21 September 2012

The Word became cloth-bound and republished

          Never have I been so excited for a new Bible (a theologian problem) as today when I was able to find a copy of The New English Bible at a used bookstore in the university district. Aptly I dub it "the English major's Bible," particularly because of how it is an example of how the English language, despite its faultiness, is able to translate essence and devotion across cultures and eras into the present day. The British theological commitment to emphasizing beauty in scriptural wording is probably a reason people still use Biblical excerpts as a text for hermeneutical approaches in a public setting. You cannot say that about the New International Version or the New American Standard, even though they may be accurate in doctrine. It is audibly comprehensible while maintaining the distinctiveness and reverence found in King Jimmy's translation. I think it is perfect for scripture reading in church or meditation on a lazy Sunday, be it a rainy or golden morning. Completely published in 1970 by the universities of Cambridge and Oxford, it isn't quite popular in the U.S. as it is primarily accessible by British influenced ecclesia (don't call it a hipster version, even though the NIV is too mainstream).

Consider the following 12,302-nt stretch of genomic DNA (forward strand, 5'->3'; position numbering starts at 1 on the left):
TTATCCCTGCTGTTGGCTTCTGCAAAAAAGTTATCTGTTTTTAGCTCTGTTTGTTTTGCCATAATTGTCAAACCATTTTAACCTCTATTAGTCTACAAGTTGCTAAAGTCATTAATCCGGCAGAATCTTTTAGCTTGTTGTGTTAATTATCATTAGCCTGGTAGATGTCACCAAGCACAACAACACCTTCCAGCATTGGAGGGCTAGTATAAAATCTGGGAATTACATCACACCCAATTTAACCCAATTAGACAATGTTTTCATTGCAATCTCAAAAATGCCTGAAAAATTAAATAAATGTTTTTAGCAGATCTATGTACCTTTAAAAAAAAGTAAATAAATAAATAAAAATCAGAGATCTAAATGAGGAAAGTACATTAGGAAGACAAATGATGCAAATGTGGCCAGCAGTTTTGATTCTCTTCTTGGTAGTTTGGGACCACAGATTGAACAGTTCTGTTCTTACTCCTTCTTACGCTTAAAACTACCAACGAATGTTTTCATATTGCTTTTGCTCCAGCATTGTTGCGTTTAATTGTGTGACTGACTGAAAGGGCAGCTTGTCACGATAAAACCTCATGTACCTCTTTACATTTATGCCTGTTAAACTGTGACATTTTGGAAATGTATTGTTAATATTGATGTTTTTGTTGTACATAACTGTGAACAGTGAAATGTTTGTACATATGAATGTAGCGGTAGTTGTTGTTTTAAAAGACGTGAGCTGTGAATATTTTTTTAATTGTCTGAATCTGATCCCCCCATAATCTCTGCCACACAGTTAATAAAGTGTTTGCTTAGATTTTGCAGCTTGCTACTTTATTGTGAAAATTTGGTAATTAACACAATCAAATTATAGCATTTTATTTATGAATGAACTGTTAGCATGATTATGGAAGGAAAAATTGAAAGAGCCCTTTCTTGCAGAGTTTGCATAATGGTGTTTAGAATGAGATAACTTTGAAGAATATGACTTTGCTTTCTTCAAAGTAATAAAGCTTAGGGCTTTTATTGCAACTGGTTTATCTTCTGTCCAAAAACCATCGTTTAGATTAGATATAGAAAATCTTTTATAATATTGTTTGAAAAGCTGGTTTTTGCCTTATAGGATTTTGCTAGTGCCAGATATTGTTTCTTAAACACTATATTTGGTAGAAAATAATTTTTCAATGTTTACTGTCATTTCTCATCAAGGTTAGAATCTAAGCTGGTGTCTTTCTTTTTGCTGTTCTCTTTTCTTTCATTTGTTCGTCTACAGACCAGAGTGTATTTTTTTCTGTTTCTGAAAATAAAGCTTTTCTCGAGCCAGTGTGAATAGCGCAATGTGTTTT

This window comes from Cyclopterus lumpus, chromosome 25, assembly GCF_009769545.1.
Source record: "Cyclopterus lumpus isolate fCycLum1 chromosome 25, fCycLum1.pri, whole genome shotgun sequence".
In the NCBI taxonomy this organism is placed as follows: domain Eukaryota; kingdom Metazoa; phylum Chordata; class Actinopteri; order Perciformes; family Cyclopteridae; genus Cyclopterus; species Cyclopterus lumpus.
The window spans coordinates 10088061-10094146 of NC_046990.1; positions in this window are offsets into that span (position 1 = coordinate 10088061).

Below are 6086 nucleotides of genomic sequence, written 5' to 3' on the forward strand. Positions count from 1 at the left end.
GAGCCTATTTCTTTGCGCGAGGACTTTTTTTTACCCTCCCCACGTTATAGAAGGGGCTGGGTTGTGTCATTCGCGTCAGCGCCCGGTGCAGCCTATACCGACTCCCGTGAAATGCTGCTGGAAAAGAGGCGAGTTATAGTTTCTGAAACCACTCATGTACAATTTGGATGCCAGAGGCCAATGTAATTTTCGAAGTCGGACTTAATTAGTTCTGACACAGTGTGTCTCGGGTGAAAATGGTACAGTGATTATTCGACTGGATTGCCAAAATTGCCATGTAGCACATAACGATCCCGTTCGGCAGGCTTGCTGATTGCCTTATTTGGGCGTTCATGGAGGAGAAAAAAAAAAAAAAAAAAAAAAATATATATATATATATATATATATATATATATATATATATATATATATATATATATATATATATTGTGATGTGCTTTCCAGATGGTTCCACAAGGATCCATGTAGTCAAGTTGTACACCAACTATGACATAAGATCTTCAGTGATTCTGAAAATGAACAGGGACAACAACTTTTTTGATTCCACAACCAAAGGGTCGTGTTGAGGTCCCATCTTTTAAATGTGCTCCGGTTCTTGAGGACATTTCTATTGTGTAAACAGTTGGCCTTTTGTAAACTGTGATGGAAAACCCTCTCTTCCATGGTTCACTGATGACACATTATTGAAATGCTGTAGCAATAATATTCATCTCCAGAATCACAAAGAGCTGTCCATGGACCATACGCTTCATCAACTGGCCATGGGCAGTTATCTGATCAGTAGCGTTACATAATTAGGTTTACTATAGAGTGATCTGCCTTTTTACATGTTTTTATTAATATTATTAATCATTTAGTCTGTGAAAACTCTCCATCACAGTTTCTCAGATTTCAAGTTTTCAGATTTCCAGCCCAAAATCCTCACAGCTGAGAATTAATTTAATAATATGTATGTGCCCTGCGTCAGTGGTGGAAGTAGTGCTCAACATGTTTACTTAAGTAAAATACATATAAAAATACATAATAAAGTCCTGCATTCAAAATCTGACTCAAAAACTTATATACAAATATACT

Expect to see readings from this new book of scripture here.

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